The mystery of Death Valley’s missing pupfish

 

Updated 3/12/12 3:01 p.m.

The Devil's Hole pupfish is arguably one of the cooler species around. These tiny iridescent blue fish, just a bit over an inch long, live in one place only, a deep pool in the Amargosa Valley of west Nevada, in a place called Ash Meadows, an outpost of California's Death Valley National Park. The pool, which is about 8 feet wide and 35 feet long, appears a clear and light blue where a flat rock shelf runs just below its surface, deepening to dark turquoise where the shelf drops off. No one knows how deep the pool is; divers have gone 435 down and not hit bottom. "I like to think of Devil's Hole, when you're looking at it, as a window into the aquifer," says Kevin Wilson, an ecologist and manager of Death Valley's Devil's Hole program, which is jointly run by the U.S. Fish and Wildlife Service, the Nevada Department of Wildlife, and the National Park Service.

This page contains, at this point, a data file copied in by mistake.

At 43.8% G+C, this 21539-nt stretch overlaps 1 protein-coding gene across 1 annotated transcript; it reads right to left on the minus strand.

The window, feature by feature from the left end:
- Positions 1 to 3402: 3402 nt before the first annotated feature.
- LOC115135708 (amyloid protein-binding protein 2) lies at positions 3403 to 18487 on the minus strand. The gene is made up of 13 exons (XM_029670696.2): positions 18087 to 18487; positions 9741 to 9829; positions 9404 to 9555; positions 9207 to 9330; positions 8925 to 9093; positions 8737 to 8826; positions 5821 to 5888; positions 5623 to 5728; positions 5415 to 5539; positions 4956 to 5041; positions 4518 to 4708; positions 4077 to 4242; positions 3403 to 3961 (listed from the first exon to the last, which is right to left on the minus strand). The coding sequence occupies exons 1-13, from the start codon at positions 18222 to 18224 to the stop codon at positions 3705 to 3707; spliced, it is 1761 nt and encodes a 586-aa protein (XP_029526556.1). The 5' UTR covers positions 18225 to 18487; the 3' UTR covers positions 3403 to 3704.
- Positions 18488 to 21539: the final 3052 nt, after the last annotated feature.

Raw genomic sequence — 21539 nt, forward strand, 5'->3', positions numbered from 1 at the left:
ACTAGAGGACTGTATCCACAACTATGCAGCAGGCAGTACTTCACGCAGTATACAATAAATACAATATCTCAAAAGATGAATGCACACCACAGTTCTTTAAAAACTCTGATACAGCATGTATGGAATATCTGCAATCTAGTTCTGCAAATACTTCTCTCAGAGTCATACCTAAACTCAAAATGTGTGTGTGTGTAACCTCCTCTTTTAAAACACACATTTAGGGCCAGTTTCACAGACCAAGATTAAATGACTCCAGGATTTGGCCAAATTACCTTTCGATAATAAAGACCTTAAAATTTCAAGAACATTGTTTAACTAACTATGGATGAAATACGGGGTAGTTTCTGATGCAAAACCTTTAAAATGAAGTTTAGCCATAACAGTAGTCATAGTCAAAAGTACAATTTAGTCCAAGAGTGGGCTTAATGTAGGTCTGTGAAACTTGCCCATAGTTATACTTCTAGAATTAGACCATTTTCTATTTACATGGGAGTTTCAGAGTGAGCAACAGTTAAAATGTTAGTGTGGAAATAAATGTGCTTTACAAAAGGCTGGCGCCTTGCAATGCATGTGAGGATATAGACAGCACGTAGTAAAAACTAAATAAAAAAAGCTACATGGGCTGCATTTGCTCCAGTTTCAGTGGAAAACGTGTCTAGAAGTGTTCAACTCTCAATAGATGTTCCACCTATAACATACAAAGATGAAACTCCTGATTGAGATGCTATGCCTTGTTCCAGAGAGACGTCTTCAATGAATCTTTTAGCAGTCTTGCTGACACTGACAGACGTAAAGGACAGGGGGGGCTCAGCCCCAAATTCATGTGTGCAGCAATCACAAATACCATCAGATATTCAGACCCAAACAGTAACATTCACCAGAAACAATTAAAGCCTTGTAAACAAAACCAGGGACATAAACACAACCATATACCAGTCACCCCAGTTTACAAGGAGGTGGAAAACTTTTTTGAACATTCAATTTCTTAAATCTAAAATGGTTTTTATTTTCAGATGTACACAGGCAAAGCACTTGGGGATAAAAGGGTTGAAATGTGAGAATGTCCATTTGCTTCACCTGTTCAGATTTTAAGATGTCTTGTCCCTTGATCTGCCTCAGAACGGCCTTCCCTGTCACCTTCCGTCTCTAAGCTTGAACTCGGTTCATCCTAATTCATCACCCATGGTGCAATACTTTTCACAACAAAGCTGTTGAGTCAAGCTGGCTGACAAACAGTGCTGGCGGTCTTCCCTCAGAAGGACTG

The water body is not what biologists would consider a welcoming habitat. Its average temperature is 93 degrees, and since it is so still, lacking an outlet where moving water mixes with air, it is oxygen deprived, with about one-third as much oxygen as the average desert spring, says Wilson. Scientists have been keeping watch over these pupfish, one of the most imperiled species in the world, since before the Endangered Species Act was passed. One of the first threats was groundwater pumping from the aquifer feeding the hole in the Amargosa Valley; after a long court battle, the government secured senior water rights protecting the pupfish and their pool in 1976. When the ESA was passed in 1973, pupfish were one of the first species listed.

The Devil's Hole is protected by a chain link fence. Visitors to the site can only view the hole from inside a long steel cage, which starts inside the fencing and leads out to a viewing platform over the small canyon holding the pool.

But despite all this protection, in the 1990s, the pupfish population, which is counted each spring and fall and had hovered in the range of 200-500 individuals (there are always fewer in the spring, and more in the fall), began to dwindle. The counts kept getting slowly lower, year after year. Some years they'd bounce back up, but the general trend went down, down, down. And then, in the spring of 2006, biologists on their spring dive counted only 38 pupfish.

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